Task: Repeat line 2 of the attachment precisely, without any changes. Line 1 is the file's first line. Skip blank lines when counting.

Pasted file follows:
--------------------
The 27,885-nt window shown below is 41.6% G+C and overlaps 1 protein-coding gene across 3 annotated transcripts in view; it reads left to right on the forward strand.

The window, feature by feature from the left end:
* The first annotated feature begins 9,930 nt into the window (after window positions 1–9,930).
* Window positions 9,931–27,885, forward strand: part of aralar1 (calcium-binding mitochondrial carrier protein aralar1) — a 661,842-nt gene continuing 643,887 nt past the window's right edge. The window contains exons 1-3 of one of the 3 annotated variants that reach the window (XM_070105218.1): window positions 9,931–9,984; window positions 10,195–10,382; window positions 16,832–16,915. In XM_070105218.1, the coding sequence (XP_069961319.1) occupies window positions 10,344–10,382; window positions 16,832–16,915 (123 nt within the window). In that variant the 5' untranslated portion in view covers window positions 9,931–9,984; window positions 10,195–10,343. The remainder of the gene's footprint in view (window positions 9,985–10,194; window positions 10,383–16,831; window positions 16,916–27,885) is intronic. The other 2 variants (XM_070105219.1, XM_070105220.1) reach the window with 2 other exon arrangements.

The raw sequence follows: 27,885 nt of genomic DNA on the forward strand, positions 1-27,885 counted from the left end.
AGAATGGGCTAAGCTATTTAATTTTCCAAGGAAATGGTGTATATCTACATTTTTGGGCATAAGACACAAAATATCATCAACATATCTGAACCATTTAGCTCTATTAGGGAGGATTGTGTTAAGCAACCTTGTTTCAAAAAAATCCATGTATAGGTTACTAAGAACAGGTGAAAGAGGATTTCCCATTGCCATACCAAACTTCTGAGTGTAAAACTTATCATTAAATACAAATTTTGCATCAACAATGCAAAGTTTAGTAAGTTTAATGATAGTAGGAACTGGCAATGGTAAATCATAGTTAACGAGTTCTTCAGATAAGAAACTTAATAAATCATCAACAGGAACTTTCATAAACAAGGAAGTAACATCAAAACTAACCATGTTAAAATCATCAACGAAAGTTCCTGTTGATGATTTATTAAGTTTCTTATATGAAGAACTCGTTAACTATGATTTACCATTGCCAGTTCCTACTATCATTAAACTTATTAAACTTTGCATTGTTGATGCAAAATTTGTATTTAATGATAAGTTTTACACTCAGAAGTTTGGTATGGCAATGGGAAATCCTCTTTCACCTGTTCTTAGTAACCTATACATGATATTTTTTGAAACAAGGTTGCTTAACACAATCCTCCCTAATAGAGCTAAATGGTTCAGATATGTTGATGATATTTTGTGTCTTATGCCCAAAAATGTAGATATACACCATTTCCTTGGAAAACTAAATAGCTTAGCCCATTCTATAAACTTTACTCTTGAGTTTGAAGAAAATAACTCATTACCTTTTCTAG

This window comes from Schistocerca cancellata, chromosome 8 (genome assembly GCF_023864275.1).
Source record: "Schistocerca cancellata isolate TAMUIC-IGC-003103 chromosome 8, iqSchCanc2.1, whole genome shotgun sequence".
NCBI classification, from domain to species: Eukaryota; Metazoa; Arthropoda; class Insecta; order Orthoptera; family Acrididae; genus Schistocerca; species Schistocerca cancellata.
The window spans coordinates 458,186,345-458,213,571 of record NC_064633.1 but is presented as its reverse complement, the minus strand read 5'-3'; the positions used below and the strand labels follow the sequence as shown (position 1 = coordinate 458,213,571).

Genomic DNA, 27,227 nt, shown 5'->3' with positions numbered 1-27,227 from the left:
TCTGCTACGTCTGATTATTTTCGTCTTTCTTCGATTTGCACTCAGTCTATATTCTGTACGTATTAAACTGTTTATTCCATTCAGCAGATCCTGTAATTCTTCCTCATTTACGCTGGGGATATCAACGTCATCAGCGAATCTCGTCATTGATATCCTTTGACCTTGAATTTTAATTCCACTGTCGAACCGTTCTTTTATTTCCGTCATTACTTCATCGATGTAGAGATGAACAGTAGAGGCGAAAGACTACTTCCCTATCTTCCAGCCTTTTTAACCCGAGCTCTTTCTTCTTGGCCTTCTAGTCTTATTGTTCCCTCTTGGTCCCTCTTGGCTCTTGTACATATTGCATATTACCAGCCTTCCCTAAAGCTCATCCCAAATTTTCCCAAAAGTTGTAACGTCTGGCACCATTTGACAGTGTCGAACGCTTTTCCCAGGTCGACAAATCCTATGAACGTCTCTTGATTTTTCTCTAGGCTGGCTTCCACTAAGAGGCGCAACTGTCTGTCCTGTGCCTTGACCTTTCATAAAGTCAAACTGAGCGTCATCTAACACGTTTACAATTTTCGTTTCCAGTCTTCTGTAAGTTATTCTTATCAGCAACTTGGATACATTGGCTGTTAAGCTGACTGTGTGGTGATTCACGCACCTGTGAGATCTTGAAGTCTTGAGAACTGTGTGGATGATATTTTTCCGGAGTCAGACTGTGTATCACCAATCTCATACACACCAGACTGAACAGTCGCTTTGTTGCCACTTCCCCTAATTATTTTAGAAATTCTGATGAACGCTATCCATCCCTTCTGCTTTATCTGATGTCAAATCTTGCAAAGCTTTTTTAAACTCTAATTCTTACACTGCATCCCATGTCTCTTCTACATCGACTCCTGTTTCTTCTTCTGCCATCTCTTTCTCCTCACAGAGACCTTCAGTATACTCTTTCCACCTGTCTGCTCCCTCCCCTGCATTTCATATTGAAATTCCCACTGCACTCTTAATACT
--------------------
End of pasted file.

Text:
The window, feature by feature from the left end: